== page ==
The vast majority of Tibetans committing suicide are in their early twenties or younger. The sacrifices speak to the turmoil, frustration and confusion of a new generation weary of oppression but unsure of how to resist, say Tseten and Topgyal and their friends.

In Lhasa, they say, Tibetans are becoming outnumbered by the Chinese, and young Tibetans are discouraged from practicing their religion and speaking their language. Meanwhile, the diaspora watches as the Dalai Lama’s attempt to find a peaceful solution appears increasingly moribund with each passing year.

What do you do when your relatives are forbidden to be themselves, to express their ethnic identities and none of your community’s leaders seem able to lead them to freedom? Tseten, Topgyal and other young Tibetans ponder the question often.

Other Tibetans who stop by the apartment include Tenzin Phuntok, 22, (left) who has lived in New York City since he was a child and speaks with a thick Brooklyn accent; Khenrab Palden, 30, (second from right) who was educated in Massachusetts and volunteers as the General Secretary for the Tibetan Youth Congress of New York and New Jersey; and Thupten Dhondup, 25, (right) who also grew up in India but only recently moved to the U.S. Occasionally, women stop by. This is primarily a male hangout.

“We give strength to each other,” says Palden. “There is a familiarity to this gathering.”

While they are all Tibetans, they have different views on their culture and its Buddhist traditions that sometimes lead to disagreements. For example, self-immolation is a useful way of drawing attention to the plight of the Tibetan people. Suicide, however, is also against Buddhist doctrine.

“I’m not in favor of self-immolation, because it’s wasting your precious life,” says Dhondup. “His Holiness the Dalai Lama never taught us, never taught us, to waste our precious body.”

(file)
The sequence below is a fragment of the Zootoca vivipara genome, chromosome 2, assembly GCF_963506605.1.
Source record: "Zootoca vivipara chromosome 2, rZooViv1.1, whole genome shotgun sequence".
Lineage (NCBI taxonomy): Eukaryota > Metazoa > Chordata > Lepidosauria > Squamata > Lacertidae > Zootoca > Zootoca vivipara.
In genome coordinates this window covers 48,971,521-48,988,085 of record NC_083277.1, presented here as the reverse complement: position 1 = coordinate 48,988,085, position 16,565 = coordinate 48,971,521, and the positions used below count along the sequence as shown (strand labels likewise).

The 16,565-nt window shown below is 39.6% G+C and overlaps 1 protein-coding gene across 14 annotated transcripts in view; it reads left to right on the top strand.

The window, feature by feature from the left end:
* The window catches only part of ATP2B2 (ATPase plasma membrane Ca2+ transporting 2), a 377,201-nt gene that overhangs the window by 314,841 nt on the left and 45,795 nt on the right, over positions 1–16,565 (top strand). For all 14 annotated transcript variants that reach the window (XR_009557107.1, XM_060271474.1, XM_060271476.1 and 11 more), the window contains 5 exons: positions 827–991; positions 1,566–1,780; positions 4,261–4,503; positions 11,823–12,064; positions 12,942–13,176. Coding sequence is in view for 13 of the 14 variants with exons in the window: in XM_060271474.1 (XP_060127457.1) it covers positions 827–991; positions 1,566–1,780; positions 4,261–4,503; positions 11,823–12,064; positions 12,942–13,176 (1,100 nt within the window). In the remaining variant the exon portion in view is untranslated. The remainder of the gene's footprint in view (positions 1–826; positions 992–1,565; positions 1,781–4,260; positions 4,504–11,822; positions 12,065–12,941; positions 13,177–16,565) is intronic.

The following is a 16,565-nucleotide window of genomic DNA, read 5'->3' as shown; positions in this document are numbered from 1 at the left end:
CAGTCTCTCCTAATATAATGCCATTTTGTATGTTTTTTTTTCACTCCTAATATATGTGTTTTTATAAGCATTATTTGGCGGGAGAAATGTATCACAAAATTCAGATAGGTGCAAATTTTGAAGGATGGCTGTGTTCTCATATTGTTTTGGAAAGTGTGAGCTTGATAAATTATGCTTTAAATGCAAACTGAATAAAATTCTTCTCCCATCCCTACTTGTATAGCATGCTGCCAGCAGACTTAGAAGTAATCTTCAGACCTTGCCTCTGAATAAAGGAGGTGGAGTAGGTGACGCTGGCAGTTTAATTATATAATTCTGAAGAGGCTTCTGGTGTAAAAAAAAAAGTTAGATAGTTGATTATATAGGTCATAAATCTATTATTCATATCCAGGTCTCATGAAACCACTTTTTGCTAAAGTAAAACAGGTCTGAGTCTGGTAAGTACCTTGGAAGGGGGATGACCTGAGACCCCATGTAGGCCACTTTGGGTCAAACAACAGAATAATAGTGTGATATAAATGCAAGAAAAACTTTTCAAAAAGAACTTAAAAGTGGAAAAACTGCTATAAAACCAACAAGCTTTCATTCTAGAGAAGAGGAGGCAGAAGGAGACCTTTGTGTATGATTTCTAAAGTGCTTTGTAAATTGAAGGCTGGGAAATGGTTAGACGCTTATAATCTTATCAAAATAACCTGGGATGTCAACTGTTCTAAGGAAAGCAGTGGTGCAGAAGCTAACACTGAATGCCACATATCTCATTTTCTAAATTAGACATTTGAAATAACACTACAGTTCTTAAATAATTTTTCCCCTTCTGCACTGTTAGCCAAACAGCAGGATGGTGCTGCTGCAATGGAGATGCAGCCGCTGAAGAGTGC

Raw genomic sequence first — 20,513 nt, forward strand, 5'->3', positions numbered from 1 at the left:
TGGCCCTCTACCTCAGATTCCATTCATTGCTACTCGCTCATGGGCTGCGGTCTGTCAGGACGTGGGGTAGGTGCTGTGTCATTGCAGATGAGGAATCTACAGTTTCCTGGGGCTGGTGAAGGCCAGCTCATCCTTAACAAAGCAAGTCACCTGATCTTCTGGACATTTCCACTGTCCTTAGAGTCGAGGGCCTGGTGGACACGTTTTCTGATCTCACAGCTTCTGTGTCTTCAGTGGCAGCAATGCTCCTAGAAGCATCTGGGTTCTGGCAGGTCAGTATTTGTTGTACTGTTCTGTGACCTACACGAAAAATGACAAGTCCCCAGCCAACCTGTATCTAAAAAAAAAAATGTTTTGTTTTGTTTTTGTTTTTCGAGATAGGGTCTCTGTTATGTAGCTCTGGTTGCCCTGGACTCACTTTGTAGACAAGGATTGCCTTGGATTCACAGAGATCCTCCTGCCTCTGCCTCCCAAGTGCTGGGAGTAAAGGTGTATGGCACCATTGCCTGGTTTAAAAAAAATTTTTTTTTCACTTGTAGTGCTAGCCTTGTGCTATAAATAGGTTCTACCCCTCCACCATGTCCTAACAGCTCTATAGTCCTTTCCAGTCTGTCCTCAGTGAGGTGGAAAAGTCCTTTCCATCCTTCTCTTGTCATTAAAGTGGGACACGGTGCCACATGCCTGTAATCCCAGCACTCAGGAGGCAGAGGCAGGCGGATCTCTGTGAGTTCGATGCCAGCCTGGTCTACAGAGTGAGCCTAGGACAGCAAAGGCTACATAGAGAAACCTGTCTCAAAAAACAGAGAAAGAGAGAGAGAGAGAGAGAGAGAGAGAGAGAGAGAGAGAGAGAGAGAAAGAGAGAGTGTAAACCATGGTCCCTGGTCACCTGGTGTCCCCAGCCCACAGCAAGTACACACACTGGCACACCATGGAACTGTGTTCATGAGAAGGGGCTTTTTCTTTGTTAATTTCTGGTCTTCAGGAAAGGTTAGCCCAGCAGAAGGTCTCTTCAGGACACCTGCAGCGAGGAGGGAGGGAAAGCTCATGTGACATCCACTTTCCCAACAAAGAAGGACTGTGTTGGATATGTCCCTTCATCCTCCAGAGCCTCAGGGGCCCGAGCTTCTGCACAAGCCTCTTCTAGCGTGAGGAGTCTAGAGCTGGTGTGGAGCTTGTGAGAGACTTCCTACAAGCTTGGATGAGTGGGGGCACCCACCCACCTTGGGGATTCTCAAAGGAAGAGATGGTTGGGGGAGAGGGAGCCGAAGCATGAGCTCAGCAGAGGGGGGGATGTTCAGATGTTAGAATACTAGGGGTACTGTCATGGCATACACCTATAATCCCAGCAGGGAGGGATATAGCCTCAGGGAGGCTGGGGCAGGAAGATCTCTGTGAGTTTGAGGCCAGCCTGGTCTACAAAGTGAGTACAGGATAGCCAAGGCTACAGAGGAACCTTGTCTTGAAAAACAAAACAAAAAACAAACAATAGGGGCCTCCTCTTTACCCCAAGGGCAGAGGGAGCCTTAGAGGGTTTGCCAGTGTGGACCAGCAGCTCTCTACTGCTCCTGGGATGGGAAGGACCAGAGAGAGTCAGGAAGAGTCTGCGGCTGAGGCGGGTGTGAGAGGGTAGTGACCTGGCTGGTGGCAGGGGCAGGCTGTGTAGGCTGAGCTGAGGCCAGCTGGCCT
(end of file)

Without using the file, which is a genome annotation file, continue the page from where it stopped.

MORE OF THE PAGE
Phuntok disagrees.

“When people sacrifice their lives, they’re saving hundreds of lives,” he says. “When somebody sacrifices themselves, the media are going to, you know, pay attention to China.”

The conversation becomes a fiery debate.

It’s a common division within Tibetan communities, especially between Tibetans that live in Tibet and those among the diaspora throughout India and the U.S. The more distance from Tibet and its Buddhist tradition, it seems, the more likely an ethnic Tibetan in the group will be dedicated to political liberation over faithfulness to Buddhist doctrine.

“We see these very different tones,” says Robert Barnett, the director of Modern Tibetan Studies at Columbia University.

The differences are largely the result of how the diaspora is cut off from the homeland, where the complexities of life under Chinese occupation aren’t so cut and dry as from afar, Barnett adds. “Ninety-seven percent of Tibetan people are in Tibet,” he says. “We don’t really know anything about that debate.”

But in America, one becomes focused on political freedom above all else, Barnett says.

Whatever differences may exist between friends, the evening ends amicably. By the time I leave, the friends are singing Indian folk songs, drinking together and conversing in Tibetan beneath the roar of the BQE.

This story is an updated version of one that originally ran on June 15.